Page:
Christopher M. Smith on Medical Illustration: Combining art and science to reconstruct the evolution of human anatomy.

Throughout history, medical illustration has revolutionized the way we understand science and medicine. Modern medical illustration as we know it, originated in the early 20th century as a distinct profession founded by those such as Max Brödel at Johns Hopkins University. The field has evolved much since then, especially in the variety of media used to clarify and communicate increasingly complex scientific topics. This talk will cover the history of medical illustration and delve into my current work as an artist, anatomist and anthropologist where I meld my artistic training with scientific techniques to better understand the evolution of human anatomy.

Christopher Smith is a Ph.D. candidate in Physical Anthropology at the Graduate Center of the City University of New York and the New York Consortium in Evolutionary Primatology. A Maryland native, he always had a passion for scientific exploration and artistic expression. After graduating from Salisbury University with a degree in Exercise Science, he spent the following year studying at the Schuler School of Fine Art Atelier in Baltimore, MD. There he trained in classical artistic techniques of the old masters, studying oil painting, sculpture and drawing. Christopher graduated from the Art as Applied to Medicine Department at Johns Hopkins University School of Medicine in 2014. A Board-Certified Medical Illustrator, he has received numerous awards for both his medical and biological illustrations from the Association of Medical Illustrators, and the Association Européenne des Illustrateurs Médicaux et Scientifiques. Chris has authored and illustrated many peer-reviewed research papers as well as scientific textbooks on the evolution and development of human anatomy. While Chris’ scientific interests lie in all fields of biology and medicine, his deepest passions reside in paleoanthropology, the evolution of human anatomy and anatomical education.

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The 265th meeting of the NY Comics & Picture-story Symposium will be held on Tuesday,  February 4, 2020 at 7pm at Parsons School of Design, University Center, 63 Fifth Avenue, room UL 105 (lower level). Free and open to the public.

Cynthia Roman on Royal Divorce in the Media: Georgian Satire and the Queen Caroline Affair.

Two hundred years ago the newly crowned King George IV charged his long-estranged wife with adultery, in an attempt to sever all ties and exclude her from upcoming coronation. The resulting “trial” of Queen Caroline through a bill in Parliament gave his political opponents a powerful platform and the reform movement adopted Caroline as their figurehead. Tawdry details of marital scandal and theatrical legal maneuverings became the center of a media frenzy in which London print sellers and booksellers produced an enormous variety of prints, pamphlets and broadsides feeding a politically polarized public hungry for news and gossip.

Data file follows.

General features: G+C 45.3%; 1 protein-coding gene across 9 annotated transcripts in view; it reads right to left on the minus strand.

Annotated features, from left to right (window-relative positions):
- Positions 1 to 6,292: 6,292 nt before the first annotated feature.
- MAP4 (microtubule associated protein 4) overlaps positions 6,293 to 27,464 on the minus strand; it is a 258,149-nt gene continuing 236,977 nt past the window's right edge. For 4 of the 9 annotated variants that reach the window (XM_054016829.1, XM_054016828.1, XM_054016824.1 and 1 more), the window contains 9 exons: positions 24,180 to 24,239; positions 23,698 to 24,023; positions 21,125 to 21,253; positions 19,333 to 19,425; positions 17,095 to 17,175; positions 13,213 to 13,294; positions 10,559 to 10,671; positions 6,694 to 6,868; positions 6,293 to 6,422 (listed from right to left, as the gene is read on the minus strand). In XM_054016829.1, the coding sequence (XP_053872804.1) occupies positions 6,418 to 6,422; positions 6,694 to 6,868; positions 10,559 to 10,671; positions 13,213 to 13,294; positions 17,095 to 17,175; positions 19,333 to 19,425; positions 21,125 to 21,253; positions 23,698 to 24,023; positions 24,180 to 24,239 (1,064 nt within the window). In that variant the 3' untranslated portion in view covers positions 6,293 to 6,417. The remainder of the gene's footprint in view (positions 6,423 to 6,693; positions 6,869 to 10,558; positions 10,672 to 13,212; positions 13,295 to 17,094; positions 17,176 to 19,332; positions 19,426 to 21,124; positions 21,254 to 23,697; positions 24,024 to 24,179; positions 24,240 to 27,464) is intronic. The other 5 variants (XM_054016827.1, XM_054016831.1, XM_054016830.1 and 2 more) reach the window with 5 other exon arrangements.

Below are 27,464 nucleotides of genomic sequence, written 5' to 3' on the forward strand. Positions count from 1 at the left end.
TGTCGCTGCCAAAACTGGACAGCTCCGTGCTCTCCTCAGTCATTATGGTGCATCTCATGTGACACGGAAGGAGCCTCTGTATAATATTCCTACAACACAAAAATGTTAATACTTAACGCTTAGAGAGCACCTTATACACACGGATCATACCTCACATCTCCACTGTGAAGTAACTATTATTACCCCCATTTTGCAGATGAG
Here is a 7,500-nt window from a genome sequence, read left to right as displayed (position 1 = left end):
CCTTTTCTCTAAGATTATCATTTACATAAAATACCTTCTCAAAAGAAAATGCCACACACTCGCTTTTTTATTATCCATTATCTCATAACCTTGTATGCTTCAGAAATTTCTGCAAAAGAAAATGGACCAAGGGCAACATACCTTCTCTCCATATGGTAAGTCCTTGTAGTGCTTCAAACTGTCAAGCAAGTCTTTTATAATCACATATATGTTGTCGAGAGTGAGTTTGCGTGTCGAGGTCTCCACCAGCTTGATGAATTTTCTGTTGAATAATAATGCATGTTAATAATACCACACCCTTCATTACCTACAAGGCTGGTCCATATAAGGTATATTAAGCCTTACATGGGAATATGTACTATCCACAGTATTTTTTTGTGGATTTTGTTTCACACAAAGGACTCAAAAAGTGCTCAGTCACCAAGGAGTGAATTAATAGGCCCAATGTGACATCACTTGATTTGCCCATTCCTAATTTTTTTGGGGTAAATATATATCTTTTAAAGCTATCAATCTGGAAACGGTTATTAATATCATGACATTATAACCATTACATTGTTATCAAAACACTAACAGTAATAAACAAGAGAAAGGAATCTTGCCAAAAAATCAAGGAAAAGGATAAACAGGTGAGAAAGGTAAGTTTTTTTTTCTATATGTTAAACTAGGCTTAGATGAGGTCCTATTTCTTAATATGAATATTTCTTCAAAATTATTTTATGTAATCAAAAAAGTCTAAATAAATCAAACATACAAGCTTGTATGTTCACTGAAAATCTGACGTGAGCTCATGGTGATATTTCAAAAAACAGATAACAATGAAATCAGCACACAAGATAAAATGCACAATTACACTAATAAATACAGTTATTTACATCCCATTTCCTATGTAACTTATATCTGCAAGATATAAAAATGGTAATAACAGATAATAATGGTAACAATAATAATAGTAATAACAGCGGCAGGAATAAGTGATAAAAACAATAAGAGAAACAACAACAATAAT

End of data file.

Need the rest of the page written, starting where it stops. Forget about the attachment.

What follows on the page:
This talk draws on the content of an exhibition and associated conference jointly organized by Yale’s Lewis Walpole Library and Lillian Goldman Law Library, titled “Trial by Media” which examined the role of print media in documenting the Queen Caroline affair and shaping public opinion.

Dr. Cynthia Roman is Curator of Prints, Drawings and Paintings at the Lewis Walpole Library, Yale University and an expert in the history of the printed image. Roman has particular expertise in long-eighteenth century British visual satire and their collecting histories and has published widely on both printed images under her care and those held internationally, including the 2016 edited volume Hogarth’s Legacy (Yale University Press). She was co-curator with Mike Widener (Rare Book Librarian, Lillian Goldman Law Library) of the fall 2019 exhibition “Trial by Media: The Queen Caroline Affair.”

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The 264th meeting of the NY Comics & Picture-story Symposium will be held on Tuesday,  January 28, 2020 at 7pm at Parsons School of Design, University Center, 63 Fifth Avenue, room UL 105 (lower level). Free and open to the public.

Jenny Romaine on Ornamentation Is Resistance: Spectacular Strategies for Resistance and Resilience

This talk will feature a selection of images and stories from 30 years of projects and processes by puppeteer Jenny Romaine/Great Small Works and her partner radical traditionalists exploring visual storytelling, adornment, festival and flamboyant aesthetics as a method for building power.  What do the Eggplant Fearies mean by the “three lavender shields of fun, friendly and unexpected?” Come on down and find out.

JENNY ROMAINE is a director, designer, puppeteer and co-founder of the visual theater collective Great Small Works. She is music director of Jennifer Miller’s CIRCUS AMOK and artist in residence at Milk Not Jails.  She has directed community based spectacles for numerous projects in New York City and around the world. Romaine was a sound archivist at the YIVO Institute for Jewish Research for 13 years and for several decades has drawn on Yiddish/Pan Jewish primary source materials to create art that has contemporary meaning.  Her projects include the Sukkos Mob (featured in the film Punk Jews), community Purim Shpiln with the Aftselakhis Spectacle Committee, The Revival of the Uzda Gravediggers, and Muntergang and Other Cheerful Downfalls with Great Small Works.  Romaine has worked extensively as an educator in public schools, prisons, universities and museums. She currently is a Visiting Professor at the Pratt Institute department of Performance Studies. She was the first recipient of the Adrienne Cooper Award for Dreaming in Yiddish (2014), received a Marshall Meyer Risk-Taker Award from Jews for Racial and Economic Justice (2015). and is featured in Dazzle Camouflage: Spectacular Theatrical Strategies for Resistance and Resilience a monograph by Ezra Berkley Nepon.